Regular Physical Activity Linked To Lower Risk Of COVID-19 Infection

The link between regular physical activity and COVID-19 severity involves both metabolic and environmental factors.

Tanya Srivastava
Written by: Tanya SrivastavaPublished at: Aug 23, 2022Updated at: Aug 23, 2022
Regular Physical Activity Linked To Lower Risk Of COVID-19 Infection

According to a recent study published online in the British Journal of Sports Medicine, regular physical activity is linked to a lower risk of COVID-19 infection and its severity, including hospital admission and death.

the analysis suggests that a weekly tally of 150 minutes of moderate intensity, or 75 minutes of vigorous intensity, physical activity seems to afford the best protection against the virus ailments.

According to the statements of the researchers, the link between regular physical activity and COVID-19 severity involves both metabolic and environmental factors. These factors in turn set out to try and quantify the threshold of physical activity that might be needed to lessen the risks of infection and associated hospital admission and death.

The study included a total of 1,853,610 adults, wherein 54% were women and the average age of participants was 53. The pooled data analysis found that, overall, those who included regular physical activity in their weekly routine had an 11% lower risk of infection with COVID-19.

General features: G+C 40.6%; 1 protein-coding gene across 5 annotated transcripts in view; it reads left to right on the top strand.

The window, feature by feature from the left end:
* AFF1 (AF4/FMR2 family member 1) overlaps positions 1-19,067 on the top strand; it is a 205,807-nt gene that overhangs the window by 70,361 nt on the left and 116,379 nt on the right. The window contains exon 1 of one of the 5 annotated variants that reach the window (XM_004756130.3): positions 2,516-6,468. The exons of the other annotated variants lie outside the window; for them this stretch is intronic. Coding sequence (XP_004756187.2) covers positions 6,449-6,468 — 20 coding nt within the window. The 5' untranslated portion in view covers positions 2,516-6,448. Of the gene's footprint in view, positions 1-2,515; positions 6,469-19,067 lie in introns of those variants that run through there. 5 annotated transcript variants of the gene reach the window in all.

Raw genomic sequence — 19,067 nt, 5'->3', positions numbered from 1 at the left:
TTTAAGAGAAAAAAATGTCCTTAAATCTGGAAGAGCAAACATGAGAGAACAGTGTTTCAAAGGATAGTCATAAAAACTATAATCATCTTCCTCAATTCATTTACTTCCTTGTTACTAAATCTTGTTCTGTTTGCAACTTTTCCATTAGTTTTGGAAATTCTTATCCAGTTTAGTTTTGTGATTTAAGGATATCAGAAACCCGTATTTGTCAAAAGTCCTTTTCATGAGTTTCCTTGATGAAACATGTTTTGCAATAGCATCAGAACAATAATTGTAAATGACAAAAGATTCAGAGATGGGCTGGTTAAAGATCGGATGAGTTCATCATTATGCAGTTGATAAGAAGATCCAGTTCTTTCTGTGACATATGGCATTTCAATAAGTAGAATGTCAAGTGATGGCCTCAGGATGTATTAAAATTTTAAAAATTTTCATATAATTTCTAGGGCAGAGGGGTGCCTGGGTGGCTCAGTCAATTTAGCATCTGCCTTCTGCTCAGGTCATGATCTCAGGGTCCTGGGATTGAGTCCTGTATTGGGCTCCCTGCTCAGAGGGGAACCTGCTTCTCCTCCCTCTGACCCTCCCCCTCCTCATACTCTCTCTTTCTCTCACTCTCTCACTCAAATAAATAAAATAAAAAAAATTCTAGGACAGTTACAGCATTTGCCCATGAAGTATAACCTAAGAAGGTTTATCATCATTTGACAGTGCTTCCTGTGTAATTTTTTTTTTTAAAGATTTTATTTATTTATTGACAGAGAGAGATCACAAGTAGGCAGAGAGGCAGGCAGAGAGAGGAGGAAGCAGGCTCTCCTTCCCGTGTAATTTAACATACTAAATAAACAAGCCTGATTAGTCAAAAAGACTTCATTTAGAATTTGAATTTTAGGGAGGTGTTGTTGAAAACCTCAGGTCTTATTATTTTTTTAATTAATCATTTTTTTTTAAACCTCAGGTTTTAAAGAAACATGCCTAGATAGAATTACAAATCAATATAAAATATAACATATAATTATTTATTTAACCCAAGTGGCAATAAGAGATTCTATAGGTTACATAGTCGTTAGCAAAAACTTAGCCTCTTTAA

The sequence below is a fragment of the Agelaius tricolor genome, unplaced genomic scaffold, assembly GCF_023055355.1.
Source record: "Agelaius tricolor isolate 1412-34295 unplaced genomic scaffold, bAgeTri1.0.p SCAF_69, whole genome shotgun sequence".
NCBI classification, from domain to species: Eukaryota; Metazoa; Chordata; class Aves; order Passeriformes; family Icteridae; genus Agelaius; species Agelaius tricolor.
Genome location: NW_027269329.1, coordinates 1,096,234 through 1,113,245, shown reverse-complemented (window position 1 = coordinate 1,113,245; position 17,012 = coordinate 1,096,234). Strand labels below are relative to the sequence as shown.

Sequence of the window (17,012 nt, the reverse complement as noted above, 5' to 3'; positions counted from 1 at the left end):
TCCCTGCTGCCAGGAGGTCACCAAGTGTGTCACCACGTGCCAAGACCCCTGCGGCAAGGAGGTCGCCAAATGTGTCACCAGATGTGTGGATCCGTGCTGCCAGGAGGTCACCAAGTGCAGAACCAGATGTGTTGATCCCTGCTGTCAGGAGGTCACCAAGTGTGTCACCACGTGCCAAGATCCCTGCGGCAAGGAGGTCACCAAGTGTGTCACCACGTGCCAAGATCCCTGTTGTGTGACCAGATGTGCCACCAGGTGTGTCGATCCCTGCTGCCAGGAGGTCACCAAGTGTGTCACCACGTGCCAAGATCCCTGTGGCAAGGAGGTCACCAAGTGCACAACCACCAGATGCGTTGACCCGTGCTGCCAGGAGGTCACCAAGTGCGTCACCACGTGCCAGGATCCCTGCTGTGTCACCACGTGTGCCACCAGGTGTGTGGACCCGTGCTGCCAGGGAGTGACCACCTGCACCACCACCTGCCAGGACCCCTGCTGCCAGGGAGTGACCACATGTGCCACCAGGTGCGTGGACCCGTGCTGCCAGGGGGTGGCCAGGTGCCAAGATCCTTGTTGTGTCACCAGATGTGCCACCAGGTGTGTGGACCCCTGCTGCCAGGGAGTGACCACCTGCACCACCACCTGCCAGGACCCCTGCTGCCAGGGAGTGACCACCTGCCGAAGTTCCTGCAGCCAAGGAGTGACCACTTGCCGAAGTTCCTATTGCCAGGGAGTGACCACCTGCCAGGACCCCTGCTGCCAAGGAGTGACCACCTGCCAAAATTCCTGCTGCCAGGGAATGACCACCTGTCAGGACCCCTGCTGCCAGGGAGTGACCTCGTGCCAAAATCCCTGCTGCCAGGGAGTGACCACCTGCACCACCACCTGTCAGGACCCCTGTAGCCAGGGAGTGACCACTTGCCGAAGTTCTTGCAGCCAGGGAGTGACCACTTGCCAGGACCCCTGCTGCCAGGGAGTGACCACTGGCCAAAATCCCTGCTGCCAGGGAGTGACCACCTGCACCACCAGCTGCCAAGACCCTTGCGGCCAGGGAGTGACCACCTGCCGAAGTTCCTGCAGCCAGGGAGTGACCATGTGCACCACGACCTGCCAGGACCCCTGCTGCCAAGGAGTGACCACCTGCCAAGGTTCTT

Regular Physical Activity Linked To Lower Risk Of COVID Infection

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These participants also had a 36% lower risk of hospital admission, a 44% lower risk of severe COVID-19 symptoms, and a 43% lower risk of death from COVID-19 than the physically inactive peers.

The researchers concluded their study by saying, "Our findings highlight the protective effects of engaging in sufficient physical activity as a public health strategy, with potential benefits to reduce the risk of severe COVID-19."

"Given the heterogeneity and risk of publication bias, further studies with standardized methodology and outcome reporting are now needed," they added.

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